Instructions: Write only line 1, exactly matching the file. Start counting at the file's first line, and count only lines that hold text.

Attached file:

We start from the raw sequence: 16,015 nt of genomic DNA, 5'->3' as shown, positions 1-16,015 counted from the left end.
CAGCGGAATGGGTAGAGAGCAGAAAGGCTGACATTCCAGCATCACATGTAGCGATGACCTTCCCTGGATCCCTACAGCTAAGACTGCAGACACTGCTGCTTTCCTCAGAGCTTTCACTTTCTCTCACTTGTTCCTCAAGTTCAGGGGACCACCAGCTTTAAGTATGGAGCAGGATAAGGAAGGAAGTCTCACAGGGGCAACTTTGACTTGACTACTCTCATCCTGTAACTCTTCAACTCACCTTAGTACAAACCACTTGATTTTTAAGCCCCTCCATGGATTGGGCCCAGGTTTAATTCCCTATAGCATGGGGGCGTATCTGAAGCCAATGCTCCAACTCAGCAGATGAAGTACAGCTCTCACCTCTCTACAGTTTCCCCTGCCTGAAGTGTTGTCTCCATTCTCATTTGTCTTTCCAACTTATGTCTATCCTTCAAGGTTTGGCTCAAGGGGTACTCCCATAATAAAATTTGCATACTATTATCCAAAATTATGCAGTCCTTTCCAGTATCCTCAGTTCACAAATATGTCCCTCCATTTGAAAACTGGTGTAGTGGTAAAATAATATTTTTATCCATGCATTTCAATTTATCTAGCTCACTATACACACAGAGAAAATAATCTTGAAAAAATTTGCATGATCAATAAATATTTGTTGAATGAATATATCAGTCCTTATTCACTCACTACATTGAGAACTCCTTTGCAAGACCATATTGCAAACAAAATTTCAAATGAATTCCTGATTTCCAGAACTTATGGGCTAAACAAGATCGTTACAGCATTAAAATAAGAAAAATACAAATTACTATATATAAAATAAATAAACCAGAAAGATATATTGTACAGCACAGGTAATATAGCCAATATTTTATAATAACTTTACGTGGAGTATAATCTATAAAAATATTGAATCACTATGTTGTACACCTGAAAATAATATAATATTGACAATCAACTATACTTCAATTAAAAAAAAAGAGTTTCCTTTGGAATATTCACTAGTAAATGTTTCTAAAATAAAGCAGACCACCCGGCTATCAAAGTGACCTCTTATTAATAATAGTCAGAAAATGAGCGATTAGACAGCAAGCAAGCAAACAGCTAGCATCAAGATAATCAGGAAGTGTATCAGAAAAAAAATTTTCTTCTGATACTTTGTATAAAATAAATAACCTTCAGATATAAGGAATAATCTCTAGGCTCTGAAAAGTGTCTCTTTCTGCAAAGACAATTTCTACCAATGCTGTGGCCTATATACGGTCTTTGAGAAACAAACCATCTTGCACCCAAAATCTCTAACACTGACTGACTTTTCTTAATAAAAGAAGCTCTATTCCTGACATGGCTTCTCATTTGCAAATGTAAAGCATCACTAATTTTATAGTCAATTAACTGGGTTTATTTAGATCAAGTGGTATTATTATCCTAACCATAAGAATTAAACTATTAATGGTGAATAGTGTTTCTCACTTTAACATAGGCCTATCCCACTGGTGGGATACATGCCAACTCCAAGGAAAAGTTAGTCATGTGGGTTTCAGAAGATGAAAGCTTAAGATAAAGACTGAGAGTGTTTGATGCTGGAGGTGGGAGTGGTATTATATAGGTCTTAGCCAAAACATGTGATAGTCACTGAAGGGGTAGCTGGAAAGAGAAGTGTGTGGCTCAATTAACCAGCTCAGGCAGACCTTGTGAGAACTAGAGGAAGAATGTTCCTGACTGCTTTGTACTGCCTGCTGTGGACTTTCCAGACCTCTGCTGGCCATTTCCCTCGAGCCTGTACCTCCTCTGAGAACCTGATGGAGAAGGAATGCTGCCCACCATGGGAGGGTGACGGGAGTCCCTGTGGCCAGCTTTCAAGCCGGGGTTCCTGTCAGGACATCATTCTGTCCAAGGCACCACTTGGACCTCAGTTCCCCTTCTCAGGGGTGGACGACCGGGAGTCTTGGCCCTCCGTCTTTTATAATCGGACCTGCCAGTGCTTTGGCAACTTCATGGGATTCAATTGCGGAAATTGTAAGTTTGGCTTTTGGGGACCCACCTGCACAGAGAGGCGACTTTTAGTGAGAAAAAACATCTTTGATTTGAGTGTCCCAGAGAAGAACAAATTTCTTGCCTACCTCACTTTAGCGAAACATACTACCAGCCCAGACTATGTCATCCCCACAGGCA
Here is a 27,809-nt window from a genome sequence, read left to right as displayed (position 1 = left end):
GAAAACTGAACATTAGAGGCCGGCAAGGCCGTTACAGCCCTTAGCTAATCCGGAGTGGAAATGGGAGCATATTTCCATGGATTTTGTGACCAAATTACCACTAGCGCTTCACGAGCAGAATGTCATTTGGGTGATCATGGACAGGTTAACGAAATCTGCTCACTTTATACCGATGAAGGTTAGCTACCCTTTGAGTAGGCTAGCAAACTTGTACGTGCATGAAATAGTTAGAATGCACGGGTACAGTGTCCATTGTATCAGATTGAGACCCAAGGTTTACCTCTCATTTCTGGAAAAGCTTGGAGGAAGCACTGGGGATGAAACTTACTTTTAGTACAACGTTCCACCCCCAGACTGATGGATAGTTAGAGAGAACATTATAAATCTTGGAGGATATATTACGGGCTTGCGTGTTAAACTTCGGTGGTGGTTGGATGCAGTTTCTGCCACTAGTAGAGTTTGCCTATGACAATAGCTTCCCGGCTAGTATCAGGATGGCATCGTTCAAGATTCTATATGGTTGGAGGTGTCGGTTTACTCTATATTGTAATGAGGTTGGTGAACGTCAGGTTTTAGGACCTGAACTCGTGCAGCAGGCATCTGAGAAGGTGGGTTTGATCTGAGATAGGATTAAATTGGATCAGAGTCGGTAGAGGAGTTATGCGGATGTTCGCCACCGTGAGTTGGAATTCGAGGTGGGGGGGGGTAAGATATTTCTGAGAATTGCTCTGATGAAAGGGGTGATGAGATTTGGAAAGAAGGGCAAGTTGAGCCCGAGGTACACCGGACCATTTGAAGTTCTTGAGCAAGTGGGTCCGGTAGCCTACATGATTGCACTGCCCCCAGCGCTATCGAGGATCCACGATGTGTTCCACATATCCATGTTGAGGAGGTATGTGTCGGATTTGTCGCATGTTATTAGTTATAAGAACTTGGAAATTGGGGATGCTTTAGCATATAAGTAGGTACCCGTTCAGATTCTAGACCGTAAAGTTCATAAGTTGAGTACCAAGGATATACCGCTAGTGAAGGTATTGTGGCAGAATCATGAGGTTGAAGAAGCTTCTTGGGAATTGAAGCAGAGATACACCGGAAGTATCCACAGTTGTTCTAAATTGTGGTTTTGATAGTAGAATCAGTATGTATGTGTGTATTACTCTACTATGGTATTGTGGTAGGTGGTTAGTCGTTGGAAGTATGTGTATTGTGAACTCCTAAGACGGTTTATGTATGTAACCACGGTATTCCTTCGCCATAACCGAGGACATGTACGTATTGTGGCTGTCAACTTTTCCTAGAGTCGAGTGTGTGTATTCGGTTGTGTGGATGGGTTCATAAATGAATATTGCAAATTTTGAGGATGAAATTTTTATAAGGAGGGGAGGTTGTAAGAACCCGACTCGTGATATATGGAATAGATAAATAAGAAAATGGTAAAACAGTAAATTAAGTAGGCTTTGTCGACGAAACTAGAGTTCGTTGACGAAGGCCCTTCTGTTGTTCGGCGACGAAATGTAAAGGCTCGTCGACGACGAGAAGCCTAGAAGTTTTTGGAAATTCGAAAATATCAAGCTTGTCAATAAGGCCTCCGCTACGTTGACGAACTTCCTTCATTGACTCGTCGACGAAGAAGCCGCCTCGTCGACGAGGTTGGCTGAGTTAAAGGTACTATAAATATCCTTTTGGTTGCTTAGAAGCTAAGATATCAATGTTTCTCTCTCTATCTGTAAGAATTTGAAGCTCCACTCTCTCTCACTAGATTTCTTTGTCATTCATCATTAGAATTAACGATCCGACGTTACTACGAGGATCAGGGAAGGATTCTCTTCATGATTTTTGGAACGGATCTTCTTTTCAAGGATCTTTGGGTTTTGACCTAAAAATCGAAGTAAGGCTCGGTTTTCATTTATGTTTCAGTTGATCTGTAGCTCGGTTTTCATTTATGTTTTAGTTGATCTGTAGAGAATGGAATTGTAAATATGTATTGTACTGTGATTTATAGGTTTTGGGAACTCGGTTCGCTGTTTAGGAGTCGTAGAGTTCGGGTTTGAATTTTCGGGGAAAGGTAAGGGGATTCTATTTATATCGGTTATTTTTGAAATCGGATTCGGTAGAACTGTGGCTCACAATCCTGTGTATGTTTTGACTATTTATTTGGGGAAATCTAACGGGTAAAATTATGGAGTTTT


We start from the raw sequence: 16,015 nt of genomic DNA, 5'->3' as shown, positions 1-16,015 counted from the left end.